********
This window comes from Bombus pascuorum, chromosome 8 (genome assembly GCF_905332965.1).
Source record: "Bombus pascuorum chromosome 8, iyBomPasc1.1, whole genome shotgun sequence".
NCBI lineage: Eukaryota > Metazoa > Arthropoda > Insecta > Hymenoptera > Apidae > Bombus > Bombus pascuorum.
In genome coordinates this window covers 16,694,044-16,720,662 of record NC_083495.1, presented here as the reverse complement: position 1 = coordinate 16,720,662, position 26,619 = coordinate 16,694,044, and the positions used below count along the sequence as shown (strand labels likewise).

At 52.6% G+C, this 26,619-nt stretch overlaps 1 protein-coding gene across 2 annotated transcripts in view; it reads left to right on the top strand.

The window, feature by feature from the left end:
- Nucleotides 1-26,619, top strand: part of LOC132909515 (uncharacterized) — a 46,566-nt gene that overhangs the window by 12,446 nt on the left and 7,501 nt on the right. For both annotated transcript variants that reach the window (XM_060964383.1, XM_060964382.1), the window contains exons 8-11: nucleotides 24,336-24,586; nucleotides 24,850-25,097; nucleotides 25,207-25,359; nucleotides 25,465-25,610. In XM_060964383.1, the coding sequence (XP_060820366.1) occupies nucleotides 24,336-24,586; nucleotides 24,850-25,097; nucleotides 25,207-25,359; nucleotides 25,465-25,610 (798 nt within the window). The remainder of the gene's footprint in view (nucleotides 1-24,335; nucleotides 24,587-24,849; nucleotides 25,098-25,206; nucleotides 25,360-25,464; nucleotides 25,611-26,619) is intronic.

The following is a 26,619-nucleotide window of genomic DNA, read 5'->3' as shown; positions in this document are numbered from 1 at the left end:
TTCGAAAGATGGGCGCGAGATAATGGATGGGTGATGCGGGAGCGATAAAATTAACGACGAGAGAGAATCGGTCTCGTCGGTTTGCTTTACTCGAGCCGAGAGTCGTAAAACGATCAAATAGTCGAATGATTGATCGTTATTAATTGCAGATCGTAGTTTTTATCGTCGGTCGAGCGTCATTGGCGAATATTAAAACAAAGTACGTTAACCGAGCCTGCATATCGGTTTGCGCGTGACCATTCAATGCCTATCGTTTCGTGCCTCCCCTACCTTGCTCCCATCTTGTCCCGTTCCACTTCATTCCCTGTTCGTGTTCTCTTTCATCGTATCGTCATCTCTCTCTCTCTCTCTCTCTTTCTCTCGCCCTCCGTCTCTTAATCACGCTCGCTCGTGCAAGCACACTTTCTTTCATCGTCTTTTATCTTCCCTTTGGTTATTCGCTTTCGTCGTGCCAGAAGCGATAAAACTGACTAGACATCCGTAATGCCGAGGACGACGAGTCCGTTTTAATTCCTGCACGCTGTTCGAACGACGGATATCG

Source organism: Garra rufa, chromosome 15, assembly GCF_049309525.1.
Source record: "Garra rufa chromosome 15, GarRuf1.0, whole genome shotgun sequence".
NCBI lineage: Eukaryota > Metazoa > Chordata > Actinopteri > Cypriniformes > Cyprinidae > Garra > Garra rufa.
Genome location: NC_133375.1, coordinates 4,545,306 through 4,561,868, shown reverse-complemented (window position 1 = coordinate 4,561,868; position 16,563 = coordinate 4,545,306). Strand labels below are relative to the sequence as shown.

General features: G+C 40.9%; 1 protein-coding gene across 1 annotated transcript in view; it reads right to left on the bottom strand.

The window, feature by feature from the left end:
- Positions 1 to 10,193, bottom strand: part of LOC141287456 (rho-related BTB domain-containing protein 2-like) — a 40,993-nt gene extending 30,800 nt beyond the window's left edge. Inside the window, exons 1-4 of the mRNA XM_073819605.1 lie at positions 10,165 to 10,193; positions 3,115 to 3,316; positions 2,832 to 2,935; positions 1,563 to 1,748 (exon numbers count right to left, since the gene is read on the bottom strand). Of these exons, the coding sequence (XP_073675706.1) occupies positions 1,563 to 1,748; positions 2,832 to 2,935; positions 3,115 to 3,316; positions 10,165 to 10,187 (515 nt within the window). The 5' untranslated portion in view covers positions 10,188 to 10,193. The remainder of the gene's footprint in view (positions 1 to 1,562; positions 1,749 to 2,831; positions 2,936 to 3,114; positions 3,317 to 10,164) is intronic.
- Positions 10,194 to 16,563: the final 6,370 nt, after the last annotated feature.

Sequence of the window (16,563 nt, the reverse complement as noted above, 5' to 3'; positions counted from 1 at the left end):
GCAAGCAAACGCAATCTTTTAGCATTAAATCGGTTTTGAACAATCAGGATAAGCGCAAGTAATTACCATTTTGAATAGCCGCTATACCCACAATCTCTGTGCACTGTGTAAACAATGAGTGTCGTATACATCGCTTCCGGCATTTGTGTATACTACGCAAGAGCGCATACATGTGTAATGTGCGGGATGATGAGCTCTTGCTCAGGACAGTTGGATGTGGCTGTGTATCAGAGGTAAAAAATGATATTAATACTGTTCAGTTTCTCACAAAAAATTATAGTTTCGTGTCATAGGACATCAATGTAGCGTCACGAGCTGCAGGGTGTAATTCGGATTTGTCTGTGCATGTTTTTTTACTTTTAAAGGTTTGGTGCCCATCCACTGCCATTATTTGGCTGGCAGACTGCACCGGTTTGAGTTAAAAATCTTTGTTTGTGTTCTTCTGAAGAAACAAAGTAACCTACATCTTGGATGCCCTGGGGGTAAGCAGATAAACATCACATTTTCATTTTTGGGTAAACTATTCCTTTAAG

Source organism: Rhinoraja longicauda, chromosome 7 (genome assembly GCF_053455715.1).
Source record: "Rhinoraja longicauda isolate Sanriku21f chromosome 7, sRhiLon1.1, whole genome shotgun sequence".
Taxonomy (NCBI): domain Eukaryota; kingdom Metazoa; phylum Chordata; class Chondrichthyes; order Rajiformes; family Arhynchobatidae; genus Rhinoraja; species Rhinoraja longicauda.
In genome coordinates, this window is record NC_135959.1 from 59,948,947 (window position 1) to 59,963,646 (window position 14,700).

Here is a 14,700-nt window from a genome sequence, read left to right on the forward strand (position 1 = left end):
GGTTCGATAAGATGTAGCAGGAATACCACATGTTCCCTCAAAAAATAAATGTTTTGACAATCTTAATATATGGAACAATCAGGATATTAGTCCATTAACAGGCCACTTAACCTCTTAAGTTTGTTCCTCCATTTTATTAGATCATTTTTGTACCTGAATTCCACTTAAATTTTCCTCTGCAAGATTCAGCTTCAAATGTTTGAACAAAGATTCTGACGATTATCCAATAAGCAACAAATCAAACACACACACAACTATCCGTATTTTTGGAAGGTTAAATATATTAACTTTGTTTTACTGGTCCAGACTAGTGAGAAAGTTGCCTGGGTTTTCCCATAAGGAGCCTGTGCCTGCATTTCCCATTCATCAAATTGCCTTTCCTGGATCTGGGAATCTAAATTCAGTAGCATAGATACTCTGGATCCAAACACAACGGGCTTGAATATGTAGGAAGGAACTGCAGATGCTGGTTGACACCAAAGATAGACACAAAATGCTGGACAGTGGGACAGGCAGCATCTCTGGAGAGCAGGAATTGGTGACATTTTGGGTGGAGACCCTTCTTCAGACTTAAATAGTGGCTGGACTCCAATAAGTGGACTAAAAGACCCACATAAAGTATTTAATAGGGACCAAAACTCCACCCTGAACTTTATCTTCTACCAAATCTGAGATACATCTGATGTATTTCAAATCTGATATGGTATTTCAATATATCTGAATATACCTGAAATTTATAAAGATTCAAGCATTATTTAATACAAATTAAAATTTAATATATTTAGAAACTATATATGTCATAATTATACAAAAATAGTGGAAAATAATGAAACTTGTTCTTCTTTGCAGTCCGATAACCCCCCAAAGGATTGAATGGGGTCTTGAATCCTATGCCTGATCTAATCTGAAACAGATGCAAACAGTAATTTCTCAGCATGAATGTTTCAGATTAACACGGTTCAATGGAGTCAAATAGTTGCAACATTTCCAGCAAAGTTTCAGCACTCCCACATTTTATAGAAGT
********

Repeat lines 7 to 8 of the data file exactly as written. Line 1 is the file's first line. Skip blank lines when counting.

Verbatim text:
- Nucleotides 1-26,619, top strand: part of LOC132909515 (uncharacterized) — a 46,566-nt gene that overhangs the window by 12,446 nt on the left and 7,501 nt on the right. For both annotated transcript variants that reach the window (XM_060964383.1, XM_060964382.1), the window contains exons 8-11: nucleotides 24,336-24,586; nucleotides 24,850-25,097; nucleotides 25,207-25,359; nucleotides 25,465-25,610. In XM_060964383.1, the coding sequence (XP_060820366.1) occupies nucleotides 24,336-24,586; nucleotides 24,850-25,097; nucleotides 25,207-25,359; nucleotides 25,465-25,610 (798 nt within the window). The remainder of the gene's footprint in view (nucleotides 1-24,335; nucleotides 24,587-24,849; nucleotides 25,098-25,206; nucleotides 25,360-25,464; nucleotides 25,611-26,619) is intronic.

The following is a 26,619-nucleotide window of genomic DNA, read 5'->3' as shown; positions in this document are numbered from 1 at the left end: